The History of 116 Pall Mall

Front of 116 Pall Mall with flag
There is no lack of venues in London that boast a rich and colourful history, but 116 Pall Mall holds a unique place among the capital’s many famous locations.

This is where war heroes plotted strategies during major conflicts, where spies rubbed shoulders with monarchs, where a Prince would redraft the future of royal residencies and where a British Prime Minister gave a eulogy for a US President.

A home fit for a Prince

The story starts in 1714 when former Chancellor of the Exchequer Henry Boyle assumed the title of the 1st Baron Carleton and had a house built on the land that is now 116 Pall Mall but was known as Carlton House.

Some eighteen years later the property was sold to Frederick, Prince of Wales. However, by the time Frederick’s grandson, George, inherited Carlton House in 1783 it was a mish-mash of a structure. So, the Prince hired the services of Henry Holland, the go-to architect for English nobility, and £60,000 (or £9.6m in today’s money) was spent on an extensive refurbishment.

Soon, the Prince’s home was firmly established as one of the most important royal residences and 116 is still home to a pair of stunning large iron gates that can be found in the wine bar and were originally the cellar doors at Carlton House.

Lord Lynedoch created the United Service Club at 116 Pall Mall

Lord Lynedoch created the United Service Club at 116 Pall Mall

When George’s father died in 1820, the Prince decided that his existing abode would not suit his needs as King George IV. So, Buckingham House was rebuilt and became Buckingham Palace while Carlton House was demolished.

Meanwhile, five years earlier, Lord Lynedoch, a hero of the Peninsular War who served under five monarchs, met with 80 army generals to discuss the creation of a venue where they could meet and relax. And so, the United Service Club (USC) was born.

Carlton House becomes 116 Pall Mall

In 1826, the USC was on the lookout for a new home. They were keen to vacate their existing abode at Charles Street because it was too small, and the cellars were ‘too warm for French wine.’

At the same time celebrated Regency architect John Nash, who famously designed the Marble Arch and Brighton Pavilion, had been commissioned to conceive a new building on the site of the new king’s former home. The USC would become the first residents in this new property at 116 Pall Mall.

15ft Regency chandelier donated by King George IV

15ft Regency chandelier donated by King George IV

Building work took two years, and when it opened in 1828, King George IV donated a 15ft Regency chandelier to commemorate victory in the Battle of Waterloo. That chandelier still forms a centrepiece above the main staircase.

Over the next decade, the USC began to buy works of art including two magnificent 16ft-wide oils paintings depicting the battles of Waterloo and Trafalgar along with portraits of Lord Nelson and the Duke of Wellington. They also acquired a marble bust of Lord Admiral Nelson for 100 guineas. It is said to be the only bust of Nelson created from life and still resides on the ground floor, perched on a plinth made from part of HMS Victory.

In 1852, the funeral procession for the Duke of Wellington was routed to ensure it would go past 116, as he was a regular guest here.

The War Years

Being home to the USC meant that 116 would become a base for senior figures to meet and discuss matters of critical national importance during World Wars I and II.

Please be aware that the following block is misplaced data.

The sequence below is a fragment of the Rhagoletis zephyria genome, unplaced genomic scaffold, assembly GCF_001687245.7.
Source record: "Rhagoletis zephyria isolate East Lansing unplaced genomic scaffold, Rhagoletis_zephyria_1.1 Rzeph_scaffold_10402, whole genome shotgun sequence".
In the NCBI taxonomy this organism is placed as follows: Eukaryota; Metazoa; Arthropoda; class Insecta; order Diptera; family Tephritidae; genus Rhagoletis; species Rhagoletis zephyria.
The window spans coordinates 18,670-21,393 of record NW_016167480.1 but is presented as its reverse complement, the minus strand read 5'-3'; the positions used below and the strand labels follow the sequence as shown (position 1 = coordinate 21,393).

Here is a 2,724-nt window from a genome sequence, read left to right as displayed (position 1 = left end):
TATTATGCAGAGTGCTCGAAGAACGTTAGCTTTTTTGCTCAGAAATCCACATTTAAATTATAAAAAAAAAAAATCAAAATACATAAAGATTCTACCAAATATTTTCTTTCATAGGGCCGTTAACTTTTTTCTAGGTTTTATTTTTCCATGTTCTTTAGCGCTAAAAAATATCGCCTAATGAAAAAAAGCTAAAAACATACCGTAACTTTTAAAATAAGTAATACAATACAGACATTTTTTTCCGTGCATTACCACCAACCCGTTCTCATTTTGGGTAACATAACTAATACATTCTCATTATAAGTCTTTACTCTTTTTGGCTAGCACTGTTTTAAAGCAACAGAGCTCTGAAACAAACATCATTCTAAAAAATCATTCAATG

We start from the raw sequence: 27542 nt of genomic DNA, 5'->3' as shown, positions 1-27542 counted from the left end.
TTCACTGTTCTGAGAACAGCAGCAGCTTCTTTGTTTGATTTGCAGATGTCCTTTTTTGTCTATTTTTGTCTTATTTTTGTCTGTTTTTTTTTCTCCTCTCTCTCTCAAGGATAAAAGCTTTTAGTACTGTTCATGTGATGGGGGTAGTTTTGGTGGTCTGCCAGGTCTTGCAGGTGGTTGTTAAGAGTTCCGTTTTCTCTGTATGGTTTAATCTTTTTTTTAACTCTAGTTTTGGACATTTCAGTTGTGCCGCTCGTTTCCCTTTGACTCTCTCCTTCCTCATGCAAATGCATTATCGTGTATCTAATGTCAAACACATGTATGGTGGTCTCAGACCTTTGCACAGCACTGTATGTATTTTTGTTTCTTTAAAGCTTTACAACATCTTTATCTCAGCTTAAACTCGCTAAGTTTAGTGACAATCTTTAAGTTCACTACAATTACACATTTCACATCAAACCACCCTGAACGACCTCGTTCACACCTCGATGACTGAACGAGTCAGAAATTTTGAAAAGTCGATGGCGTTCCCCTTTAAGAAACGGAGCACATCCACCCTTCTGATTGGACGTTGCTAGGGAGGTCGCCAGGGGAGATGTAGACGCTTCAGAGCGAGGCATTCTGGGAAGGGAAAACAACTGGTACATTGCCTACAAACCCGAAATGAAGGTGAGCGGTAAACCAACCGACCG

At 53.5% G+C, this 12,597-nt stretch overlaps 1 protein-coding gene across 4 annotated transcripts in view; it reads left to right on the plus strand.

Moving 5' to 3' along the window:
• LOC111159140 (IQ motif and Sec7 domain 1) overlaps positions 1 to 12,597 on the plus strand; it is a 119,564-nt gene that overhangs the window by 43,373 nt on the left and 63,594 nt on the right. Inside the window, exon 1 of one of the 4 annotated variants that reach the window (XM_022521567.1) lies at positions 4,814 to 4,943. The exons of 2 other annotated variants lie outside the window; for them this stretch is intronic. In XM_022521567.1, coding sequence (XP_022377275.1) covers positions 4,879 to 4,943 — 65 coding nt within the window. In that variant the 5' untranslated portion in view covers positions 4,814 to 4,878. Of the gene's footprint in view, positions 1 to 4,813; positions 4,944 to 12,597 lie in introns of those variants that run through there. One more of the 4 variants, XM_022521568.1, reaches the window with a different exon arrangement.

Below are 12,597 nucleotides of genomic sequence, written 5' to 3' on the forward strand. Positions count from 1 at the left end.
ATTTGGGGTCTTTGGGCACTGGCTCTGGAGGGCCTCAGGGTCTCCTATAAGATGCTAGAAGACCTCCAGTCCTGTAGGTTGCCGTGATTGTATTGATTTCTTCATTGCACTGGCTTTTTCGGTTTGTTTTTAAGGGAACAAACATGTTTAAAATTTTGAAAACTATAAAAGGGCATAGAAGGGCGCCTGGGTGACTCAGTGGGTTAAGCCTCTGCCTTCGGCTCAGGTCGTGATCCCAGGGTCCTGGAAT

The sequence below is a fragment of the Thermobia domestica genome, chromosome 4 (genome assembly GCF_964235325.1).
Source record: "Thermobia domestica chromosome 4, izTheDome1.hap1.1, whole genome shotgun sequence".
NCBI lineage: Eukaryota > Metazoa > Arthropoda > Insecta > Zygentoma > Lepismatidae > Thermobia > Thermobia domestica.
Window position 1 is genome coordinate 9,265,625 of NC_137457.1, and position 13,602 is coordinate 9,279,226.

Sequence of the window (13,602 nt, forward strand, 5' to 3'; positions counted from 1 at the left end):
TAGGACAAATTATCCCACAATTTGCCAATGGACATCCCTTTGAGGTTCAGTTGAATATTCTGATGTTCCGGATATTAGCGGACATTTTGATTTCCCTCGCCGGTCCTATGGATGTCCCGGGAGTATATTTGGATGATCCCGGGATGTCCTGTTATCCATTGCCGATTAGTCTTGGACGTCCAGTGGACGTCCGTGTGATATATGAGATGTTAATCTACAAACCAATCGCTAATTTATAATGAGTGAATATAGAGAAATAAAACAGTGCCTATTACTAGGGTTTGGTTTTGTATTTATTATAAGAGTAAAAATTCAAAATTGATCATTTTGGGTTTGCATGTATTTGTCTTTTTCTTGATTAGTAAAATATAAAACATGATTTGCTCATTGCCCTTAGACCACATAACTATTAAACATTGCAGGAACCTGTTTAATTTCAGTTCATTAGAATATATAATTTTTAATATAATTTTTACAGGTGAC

Among them was the exiled Norwegian monarch, King Haakon, who would regularly join his officers in what is now the Directors Room to plan strategy during World War II. After the war, Haakon started an annual tradition of Norway sending a Christmas tree for Trafalgar Square as a thank-you gift to the UK.

James Bond author Ian Fleming

James Bond author Ian Fleming

Another visitor during World War II was James Bond’s author Ian Fleming while he was serving as a spy in the Naval Intelligence Division.

As the UK economy struggled in the 1970s, a string of members clubs in the heart of London closed down and 116 shut its doors in 1977 but not before the USC held one last party and left the building looking very much like the morning after the night before.

A new home for the IoD

The IoD moved in the following year and set about restoring the venue to its former glory. One of the conditions of the sale was to retain the USC’s original fixtures and fittings.

Richard Attenborough's Oscar-winning epic, Gandhi was filmed at 116 Pall Mall

Richard Attenborough's Oscar-winning epic, Gandhi was filmed at 116 Pall Mall

In 1978, the Nash Room became a location for Sir Richard Attenborough’s Oscar-winning epic, Gandhi. That was the first of several films and TV shows to feature scenes shot on these premises including The Dark Knight, Downton Abbey and US comedy Parks and Recreation. It also provided the backdrop for Margaret Thatcher to deliver her eulogy for Ronald Reagan in 2004.

In recent years, 116 has also become a versatile venue capable of holding events as diverse as a food festival to opening night film parties to the 2016 London Mayoral Debate between Sadiq Khan and Zac Goldsmith.

In 2018, it was transformed into Open House, the IoD’s three-day business festival. Just as any successful business must adapt without losing sight of its heritage so 116 Pall Mall continues to thrive in the modern world.


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116 Pall Mall, a historic, Grade-1 listed Georgian masterpiece in the heart of London can be hired as a venue for any kind of event, from weddings to conferences, launch parties to fashion shows.

Make an enquiry to find out more information, including arranging a personal tour of 116 Pall Mall.